Not sure about moving to the small city of Auburn? You're in luck! Upstate New York promises a breath of fresh air in the Utica-Rome, Elmira-Corning, and Albany-Schenectady areas too. These regions all ranked on the cleanest cities lists as well.

Salinas, California

 8th     Year-Round Particle Pollution

We couldn’t leave the Golden State out of the mix. While other California cities didn’t cut EPA and American Lung Association guidelines, Salinas actually ranked 8th as one of the cleanest in annual pollution!

This clean California gem offers a variety of activities from the usual theaters and restaurants to extreme tours. You can visit The Steinbeck House for a little history, opt for some parks and trails for exercise, and get some family excitement at Wild Things where you can feed and bathe the elephants. If you’re looking for a lovely city nestled in the California state, Salinas will give you joy and clean air all at the same time.

Albuquerque, New Mexico

 11th     Year-Round Particle Pollution

If you’re feeling down about the Salt Lake City ranking, you should look into this bustling area. Albuquerque-Santa Fe ranked 11th in cleanest annual pollution, and the city bursts with lively activities.

Take the family to museums on Spanish or Indian history, go on a scenic drive or hike, watch performances at the Santa Fe Opera House, or meander through the Albuquerque Botanic Gardens.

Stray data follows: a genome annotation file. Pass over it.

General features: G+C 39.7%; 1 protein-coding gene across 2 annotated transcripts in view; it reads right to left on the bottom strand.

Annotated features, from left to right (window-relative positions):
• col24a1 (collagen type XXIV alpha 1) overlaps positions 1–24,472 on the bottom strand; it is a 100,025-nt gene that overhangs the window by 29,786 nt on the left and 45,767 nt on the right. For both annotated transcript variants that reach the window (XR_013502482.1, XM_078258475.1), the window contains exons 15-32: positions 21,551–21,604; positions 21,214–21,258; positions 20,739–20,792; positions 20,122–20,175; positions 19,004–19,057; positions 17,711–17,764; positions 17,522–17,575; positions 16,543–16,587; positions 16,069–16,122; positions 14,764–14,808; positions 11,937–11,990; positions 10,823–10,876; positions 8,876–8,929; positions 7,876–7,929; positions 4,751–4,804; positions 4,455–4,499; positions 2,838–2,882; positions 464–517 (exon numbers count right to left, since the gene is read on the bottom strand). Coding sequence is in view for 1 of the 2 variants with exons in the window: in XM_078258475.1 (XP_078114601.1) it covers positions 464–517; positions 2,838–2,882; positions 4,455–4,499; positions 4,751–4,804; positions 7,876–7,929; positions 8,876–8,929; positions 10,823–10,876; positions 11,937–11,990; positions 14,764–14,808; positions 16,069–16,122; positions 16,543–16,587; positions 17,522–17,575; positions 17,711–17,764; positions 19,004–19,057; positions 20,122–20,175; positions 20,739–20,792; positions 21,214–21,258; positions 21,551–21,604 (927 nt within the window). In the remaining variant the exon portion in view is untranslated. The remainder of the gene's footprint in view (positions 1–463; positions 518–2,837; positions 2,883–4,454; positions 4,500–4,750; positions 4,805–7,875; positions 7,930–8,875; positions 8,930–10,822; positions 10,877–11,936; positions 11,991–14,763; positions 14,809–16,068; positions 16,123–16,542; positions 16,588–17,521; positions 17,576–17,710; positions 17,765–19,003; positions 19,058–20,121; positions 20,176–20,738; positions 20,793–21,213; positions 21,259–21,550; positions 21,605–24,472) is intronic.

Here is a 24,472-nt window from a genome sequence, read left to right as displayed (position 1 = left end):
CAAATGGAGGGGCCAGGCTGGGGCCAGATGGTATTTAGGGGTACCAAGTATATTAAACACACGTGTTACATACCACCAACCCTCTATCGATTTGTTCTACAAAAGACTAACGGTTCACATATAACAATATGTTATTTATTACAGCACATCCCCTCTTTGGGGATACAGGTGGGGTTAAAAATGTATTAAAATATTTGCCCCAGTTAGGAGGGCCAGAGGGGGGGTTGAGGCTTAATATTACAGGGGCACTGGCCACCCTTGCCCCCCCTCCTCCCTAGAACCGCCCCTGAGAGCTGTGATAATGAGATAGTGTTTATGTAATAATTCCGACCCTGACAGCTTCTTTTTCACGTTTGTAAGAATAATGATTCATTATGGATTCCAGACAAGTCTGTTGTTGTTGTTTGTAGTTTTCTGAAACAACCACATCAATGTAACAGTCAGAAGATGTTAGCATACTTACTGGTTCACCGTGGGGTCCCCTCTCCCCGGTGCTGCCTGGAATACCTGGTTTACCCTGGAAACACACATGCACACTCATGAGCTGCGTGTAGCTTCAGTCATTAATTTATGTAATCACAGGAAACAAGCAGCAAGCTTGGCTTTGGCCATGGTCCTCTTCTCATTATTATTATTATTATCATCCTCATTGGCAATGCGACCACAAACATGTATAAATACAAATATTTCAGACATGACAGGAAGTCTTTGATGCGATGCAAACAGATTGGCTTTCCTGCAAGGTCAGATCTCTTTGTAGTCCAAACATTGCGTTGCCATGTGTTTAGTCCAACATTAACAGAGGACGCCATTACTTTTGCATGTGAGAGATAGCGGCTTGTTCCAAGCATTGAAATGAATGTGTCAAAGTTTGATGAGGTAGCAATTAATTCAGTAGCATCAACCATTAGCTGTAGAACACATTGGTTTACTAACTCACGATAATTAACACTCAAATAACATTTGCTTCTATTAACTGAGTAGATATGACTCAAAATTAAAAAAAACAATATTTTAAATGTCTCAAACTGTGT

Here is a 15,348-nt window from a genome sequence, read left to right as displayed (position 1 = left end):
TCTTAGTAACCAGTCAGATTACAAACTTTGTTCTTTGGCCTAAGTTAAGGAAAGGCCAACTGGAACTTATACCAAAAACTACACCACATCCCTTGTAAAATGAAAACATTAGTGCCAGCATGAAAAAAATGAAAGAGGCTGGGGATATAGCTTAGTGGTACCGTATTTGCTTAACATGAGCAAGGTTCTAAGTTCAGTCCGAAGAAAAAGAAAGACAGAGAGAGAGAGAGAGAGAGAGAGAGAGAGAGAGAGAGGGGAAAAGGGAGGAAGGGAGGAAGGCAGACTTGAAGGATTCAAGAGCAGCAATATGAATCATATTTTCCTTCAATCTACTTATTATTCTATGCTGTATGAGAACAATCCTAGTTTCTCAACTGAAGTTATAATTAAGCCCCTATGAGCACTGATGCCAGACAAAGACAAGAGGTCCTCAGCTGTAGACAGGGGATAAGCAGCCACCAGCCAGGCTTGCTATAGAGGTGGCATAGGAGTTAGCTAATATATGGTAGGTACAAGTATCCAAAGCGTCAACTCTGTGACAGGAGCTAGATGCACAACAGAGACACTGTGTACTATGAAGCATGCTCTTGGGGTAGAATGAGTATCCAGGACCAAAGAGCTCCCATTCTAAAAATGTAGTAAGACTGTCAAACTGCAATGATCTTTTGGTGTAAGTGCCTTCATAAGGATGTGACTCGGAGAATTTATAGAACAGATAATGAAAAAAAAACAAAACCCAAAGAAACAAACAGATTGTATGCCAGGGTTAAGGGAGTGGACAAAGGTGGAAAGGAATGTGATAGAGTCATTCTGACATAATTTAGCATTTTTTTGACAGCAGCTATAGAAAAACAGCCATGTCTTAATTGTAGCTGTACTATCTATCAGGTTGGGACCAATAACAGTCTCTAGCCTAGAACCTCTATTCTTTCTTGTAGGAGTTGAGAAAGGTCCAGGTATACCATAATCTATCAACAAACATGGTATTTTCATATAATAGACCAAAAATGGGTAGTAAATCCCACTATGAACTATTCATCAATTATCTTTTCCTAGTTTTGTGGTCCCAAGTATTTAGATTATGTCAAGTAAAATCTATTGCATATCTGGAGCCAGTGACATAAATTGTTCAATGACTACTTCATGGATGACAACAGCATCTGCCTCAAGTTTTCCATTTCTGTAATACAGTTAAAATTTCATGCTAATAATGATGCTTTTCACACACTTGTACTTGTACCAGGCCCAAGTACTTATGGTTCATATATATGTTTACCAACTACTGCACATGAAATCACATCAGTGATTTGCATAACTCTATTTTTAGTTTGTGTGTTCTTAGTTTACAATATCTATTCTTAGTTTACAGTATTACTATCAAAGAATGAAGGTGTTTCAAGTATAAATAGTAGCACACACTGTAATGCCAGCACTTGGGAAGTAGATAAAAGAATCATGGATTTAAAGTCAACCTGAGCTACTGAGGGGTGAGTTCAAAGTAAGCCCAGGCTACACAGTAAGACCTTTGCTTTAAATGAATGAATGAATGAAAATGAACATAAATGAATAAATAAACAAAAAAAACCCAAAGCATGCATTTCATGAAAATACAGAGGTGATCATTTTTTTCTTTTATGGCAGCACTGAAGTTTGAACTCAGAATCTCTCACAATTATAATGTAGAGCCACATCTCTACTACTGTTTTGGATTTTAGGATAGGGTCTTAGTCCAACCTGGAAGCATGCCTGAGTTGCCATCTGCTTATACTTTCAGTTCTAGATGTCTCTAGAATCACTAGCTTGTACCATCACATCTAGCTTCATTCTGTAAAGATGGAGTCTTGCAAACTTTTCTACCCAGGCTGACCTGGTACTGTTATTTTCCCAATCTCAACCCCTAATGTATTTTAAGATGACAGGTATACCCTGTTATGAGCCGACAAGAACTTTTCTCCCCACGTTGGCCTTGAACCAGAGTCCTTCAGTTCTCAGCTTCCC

During any free weekend, you can easily fill your blank schedule with some new sight or activity in this sweet spot of the US.

Austin, Texas

 5th     Short-Term Particle Pollution

To brighten hopes for the big state, this Texan city ranked as one of the cleanest places for short-term pollution.

The city of Austin doesn’t fall short of things to do either. Its boutiques on South Congress Avenue and live music at Austin City Limits offer city life some entertainment.

If you love outdoor exercise, Zilker Metropolitan Park and Barton Springs Pool will give you a thrill. With these and many other attractions, USA Today gives its applause to this city that’s constantly rated as a best place to live.

Colorado Springs, Colorado

 19th     Short-Term Particle Pollution

This lovely, mountainous city ranked as one of the cleanest places for short-term particle pollution. While you don’t exactly see the city ranked in the other clean categories, it didn’t show up on the worst polluted lists either.

What would you love about Colorado Springs? If you enjoy hiking up mountains and exercising in general, this city is the place for you. You can jog through Garden of the Gods, challenge yourself up Pike’s Peak, and hit up picturesque local eateries in between.

Columbus, Ohio

 20th     Short-Term Particle Pollution

Another great spot to move, this lovely Ohio city ranked as one of the cleanest places for short-term pollution. Along with clean air, you’ll find beautiful parks such as the Scioto Mile and Schiller Park, a cheerful Ohio Stadium, a historic museum of art, and a preserved German village.

Whether you love live events or quiet walks, you’ll get a variety of experiences in this sprightly city.


Again, the United States has seen tremendous improvement in its air quality in the last decade. Still, you can only guess the harmful effects of pollution on you and your family’s health.

If you choose to take USC’s findings seriously, do your research about your new city. Then, you’ll feel good about letting your family enjoy life—and its clean air—in the great outdoors.